Obama’s second term

By Michael Granger

Less than six months into the first term of his historic presidency, Barack Obama is well on his way to his second term. The American people expressed a yearning to move to the left a bit and Obama obliged. But even before the sound of cannons rent the chilly winter air around the Capitol on January 20, 2009 – from the perspective of his base – the first African American president took a sharp turn to the right. And since then, he has been determined to stay that course.

His right turn began with his cabinet choices and continued to national security, social issues and defense. Instead of filling his cabinet with all Democrats, he chose to embrace Republicans and conservatives such as Gates at Defense and Jones for NSA, and Geithner for his Treasury pick. His unsuccessful attempt to bring Gregg into Commerce, even with the impending and politically charged census, was just another measure of his deliberate attempt at bipartisanship. He also filled FEMA, the Army Secretary Post and the Baghdad Embassy with Republicans.

Actions speak louder than words.

On the social front his policies can be characterized as right leaning because of deeds of omission rather than co-mission. His lack of action on don’t ask/don’t tell is telling in that regard. His first Supreme Court nomination does not appear to be a statement about preserving Rowe v. Wade, for example. His actions have not matched his campaign promises when it comes to closing Gitmo. Military tribunals and preventive detention are still in play. From these actions or inactions, people can say that this president is not predictably left on many of the core Democratic Party issues. If anything, he is a pragmatist who will try to find a solution that is not zero-sum. He will allow the loser to lose with dignity.

About the only thing that gives his critics ammunition to paint him in the left corner is his handling of the economy. In his effort to fix the economy, what Obama has seen as necessity, his critics have seen as overreaching. The auto industry is a case in point. He saw using the federal government.s power as a guarantor as a necessity in saving the automobile industry. His critics called it socialism. He saw limiting executive pay as a price the banks have to pay for causing the financial crisis and creating the need to be bailed out. His critics said that he was running the banks. The crisis having been averted, nothing dries faster than tears of gratitude.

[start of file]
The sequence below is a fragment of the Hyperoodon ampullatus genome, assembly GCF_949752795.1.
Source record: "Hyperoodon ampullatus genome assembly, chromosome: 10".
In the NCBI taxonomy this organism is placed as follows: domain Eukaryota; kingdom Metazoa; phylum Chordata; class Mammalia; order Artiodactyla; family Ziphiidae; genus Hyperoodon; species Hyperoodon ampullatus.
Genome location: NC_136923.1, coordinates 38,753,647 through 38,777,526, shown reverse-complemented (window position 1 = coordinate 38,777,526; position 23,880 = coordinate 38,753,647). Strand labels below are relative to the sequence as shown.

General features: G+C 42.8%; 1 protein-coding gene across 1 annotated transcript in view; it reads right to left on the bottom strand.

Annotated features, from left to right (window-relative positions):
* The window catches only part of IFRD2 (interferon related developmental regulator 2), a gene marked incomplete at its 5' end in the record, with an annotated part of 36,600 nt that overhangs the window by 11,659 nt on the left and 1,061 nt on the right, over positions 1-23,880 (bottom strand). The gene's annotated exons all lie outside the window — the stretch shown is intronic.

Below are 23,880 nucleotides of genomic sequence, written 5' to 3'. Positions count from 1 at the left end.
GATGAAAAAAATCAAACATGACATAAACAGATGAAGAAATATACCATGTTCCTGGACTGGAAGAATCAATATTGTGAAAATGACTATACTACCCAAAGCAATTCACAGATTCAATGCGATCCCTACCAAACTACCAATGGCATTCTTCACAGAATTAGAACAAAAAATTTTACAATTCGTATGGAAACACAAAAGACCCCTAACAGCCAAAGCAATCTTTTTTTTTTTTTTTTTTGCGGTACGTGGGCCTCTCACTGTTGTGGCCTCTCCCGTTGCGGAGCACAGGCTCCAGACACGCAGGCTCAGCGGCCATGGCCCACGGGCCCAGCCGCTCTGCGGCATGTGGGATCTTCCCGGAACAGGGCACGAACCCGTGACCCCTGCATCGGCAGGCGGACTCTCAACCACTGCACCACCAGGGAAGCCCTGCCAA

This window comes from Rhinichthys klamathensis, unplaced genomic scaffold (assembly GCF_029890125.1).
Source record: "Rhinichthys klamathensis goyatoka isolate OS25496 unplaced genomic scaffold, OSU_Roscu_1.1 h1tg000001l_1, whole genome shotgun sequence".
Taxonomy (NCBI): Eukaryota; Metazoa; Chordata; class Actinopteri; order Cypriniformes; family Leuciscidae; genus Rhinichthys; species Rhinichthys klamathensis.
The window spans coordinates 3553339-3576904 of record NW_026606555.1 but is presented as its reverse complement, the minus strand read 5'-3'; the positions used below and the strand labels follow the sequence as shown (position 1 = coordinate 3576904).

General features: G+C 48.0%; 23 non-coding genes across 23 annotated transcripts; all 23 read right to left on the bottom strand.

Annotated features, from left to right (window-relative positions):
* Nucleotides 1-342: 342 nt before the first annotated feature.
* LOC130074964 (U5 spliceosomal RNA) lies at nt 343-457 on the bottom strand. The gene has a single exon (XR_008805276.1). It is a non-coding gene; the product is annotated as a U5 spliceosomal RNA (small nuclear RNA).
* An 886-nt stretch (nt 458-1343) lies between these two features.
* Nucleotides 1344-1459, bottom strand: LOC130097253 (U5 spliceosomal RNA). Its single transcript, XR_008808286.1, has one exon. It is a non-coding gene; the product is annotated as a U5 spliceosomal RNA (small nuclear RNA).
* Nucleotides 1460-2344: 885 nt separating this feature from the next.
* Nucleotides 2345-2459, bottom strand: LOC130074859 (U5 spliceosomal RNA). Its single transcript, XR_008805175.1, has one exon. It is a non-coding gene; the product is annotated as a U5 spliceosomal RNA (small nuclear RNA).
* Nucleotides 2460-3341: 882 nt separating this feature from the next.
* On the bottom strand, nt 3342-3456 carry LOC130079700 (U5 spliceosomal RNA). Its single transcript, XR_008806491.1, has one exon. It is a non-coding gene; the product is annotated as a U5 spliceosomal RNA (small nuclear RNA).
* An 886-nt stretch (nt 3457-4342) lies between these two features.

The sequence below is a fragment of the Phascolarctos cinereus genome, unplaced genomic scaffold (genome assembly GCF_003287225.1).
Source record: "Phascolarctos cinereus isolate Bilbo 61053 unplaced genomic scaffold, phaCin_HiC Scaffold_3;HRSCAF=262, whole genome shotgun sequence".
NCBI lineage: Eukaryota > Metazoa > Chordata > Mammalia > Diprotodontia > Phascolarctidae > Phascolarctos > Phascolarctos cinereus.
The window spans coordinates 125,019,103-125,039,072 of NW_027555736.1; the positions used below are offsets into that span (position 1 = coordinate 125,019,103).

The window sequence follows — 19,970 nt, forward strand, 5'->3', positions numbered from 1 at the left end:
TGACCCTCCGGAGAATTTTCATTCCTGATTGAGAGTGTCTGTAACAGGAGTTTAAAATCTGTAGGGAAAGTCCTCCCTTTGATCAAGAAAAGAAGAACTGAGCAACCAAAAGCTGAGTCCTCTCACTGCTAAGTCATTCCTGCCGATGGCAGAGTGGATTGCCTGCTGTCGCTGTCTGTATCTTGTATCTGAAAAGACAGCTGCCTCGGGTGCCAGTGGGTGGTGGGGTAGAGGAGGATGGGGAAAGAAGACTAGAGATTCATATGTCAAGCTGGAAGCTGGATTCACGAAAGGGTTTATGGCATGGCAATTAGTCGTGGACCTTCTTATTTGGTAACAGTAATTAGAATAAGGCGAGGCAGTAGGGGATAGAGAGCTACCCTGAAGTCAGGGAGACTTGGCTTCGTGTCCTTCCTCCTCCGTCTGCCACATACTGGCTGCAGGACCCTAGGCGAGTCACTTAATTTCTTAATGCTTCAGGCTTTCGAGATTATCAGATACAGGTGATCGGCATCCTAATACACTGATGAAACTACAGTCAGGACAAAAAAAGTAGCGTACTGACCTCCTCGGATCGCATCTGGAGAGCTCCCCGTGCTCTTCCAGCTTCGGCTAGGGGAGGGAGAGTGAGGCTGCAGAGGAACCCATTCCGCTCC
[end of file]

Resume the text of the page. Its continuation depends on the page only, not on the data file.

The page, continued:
On issues relating to African Americans, Obama has been relatively quiet. His silence on issues confronting African Americans – economic, judicial and social – has been deafening. On the economic front, whether it is the stimulus package or the TARP, the Congressional Black Caucus, let by Representative Maxine Waters, has been left to do battle with Geithner’s Treasury on inclusion. The web of departments and agencies administering the stimulus has bogged down progress. The white house has not intervened. Even the historically black colleges and universities have not been spared the knife, experiencing a cut of close to $90 billion in the worst economic times.

All in all, President Obama seems to many blacks to have maneuvered himself into the position of a centrist, somewhere to the left of Bill Clinton. That this is what the nation wanted from Obama remains to be seen. The mid-term elections and then 2012 will determine if his strategy has worked. As prolific a doer as he has been, there is a lot more to come in his young tenure as president. It may be that his advisors are positioning him to the right on hot button issues so that he can develop trust and political capital with the electorate, capital he will surely need to spend on the left wing of his party, gays and lesbians, and his African American base.

With reelection in mind, this strategy would seem to be a winner.

About Radnor Reports

Ken Feltman is past-president of the International Association of Political Consultants and the American League of Lobbyists. He is retired chairman of Radnor Inc., an international political consulting and government relations firm in Washington, D.C. Know as a coalition builder, he has participated in election campaigns and legislative efforts in the United States and several other countries.
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